Russia’s Invasion of Ukraine: New Oil Order?
This new OIES presentation raises some key questions:
- How are oil markets coping with the shock so far?
- What types of trade patterns and trading practices are emerging? Will these shifts be permanent?
- Russian invasion has raised the ambition for an accelerated energy transition away from hydrocarbons (at least in Europe). Does the Russian invasion ease the removal of the barriers needed for an accelerated energy transition? Or are there new factors that can work in the opposite direction and actually slow or delay the transition for a few years?
- Are we likely to see more comprehensive energy policies that integrate sustainability, security, affordability and economic development/competitiveness? What are the implications of such a broader energy policy?
Some key points:
- Russian invasion of Ukraine represents a paradigm shift for European energy markets and EU energy relations
- Widespread belief that no return to previous order and European energy markets are searching for a new normal (diversification of supply sources, acceleration towards renewables, energy security concerns)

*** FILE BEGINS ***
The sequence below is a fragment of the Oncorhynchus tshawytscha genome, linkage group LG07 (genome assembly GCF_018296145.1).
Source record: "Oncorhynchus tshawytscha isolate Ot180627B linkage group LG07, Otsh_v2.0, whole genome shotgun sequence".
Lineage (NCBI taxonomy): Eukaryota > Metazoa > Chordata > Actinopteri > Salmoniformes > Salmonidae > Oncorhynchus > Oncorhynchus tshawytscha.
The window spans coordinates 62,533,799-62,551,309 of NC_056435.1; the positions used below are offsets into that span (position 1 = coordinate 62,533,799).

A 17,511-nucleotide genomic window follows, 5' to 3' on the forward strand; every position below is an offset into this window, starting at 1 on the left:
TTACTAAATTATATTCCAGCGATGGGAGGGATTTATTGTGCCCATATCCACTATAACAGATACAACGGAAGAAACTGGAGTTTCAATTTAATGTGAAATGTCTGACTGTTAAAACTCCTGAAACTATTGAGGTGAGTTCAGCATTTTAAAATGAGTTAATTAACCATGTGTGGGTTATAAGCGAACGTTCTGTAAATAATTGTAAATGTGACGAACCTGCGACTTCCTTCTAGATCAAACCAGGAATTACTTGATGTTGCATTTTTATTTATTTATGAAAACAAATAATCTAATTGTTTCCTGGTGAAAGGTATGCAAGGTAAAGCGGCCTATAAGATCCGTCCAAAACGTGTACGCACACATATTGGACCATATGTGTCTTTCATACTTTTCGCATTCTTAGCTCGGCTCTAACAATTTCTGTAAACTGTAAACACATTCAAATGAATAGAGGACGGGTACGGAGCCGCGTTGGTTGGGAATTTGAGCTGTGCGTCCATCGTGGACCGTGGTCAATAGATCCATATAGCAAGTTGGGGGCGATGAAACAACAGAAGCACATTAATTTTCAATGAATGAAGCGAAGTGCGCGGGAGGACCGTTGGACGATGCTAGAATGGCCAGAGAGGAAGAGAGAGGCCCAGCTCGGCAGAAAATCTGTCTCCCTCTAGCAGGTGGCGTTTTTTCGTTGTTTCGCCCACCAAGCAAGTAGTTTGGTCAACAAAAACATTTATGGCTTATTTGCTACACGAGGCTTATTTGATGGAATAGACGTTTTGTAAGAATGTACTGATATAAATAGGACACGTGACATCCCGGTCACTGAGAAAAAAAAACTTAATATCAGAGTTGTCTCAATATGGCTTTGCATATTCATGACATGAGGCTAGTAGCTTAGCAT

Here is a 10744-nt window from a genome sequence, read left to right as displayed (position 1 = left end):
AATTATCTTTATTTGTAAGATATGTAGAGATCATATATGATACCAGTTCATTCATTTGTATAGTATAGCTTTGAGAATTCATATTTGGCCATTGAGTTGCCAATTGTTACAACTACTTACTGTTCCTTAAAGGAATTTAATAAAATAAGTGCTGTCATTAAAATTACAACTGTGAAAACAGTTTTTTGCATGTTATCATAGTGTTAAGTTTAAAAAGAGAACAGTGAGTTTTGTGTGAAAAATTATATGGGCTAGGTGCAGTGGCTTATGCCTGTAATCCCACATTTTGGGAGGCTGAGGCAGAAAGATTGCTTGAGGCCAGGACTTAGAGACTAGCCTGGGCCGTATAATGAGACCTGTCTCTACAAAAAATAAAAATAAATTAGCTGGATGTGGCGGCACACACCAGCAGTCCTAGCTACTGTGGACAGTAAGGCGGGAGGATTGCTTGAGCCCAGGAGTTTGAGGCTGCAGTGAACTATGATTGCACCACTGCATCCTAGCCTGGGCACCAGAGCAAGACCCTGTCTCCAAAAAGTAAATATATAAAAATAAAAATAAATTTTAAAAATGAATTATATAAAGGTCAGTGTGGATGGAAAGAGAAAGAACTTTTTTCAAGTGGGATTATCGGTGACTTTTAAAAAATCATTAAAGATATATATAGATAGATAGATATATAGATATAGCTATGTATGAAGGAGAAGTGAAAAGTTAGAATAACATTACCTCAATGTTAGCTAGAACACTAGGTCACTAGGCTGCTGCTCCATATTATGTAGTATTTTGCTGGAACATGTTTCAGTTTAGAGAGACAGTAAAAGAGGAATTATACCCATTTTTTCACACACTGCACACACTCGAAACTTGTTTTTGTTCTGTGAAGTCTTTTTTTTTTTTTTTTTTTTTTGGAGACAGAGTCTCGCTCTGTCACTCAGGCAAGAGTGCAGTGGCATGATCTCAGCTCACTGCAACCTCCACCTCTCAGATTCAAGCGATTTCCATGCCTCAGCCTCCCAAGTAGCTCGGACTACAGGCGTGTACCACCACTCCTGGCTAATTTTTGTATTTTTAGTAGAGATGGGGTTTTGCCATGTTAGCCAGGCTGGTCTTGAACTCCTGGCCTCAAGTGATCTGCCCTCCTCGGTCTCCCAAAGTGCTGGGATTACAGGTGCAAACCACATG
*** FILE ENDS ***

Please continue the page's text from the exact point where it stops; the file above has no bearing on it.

- But the transition to the ‘new normal’ can be long and bumpy and will not proceed evenly across the globe
- In oil markets, size of Russian output disruption has been limited so far but this could changing rapidly especially after the EU’s proposal to phase out Russian oil imports into the EU
- Oil markets more than ever subject to policy levers (embargos, sanctions, unilateral cuts) which is creating high uncertainty and price volatility and reducing liquidity from mature markets
- Extent of self-sanctioning by the private sector and commodity traders key feature of this shock
- New patterns of crude and products trade flows emerging (Russian crude towards East, Middle East and US crude towards Europe; Europe has to source products such as diesel from further away places)
- New trading practices (blending, STS transfers) and segmented markets (Russian origin versus non-Russian origin products)
- Exposed the reality that despite ambitions for a fast energy transition towards new energy sources, current energy order is still highly reliant on hydrocarbons (oil, gas, coal) limiting foreign policy options
- Energy security remains at the core of energy policy and energy security comes at a cost and can derail other objectives
- Transition to new energy order in a smooth and an orderly manner may not even be possible as frictions between key players in the global scene intensify (US-China, Russia-West, slowdown in globalization)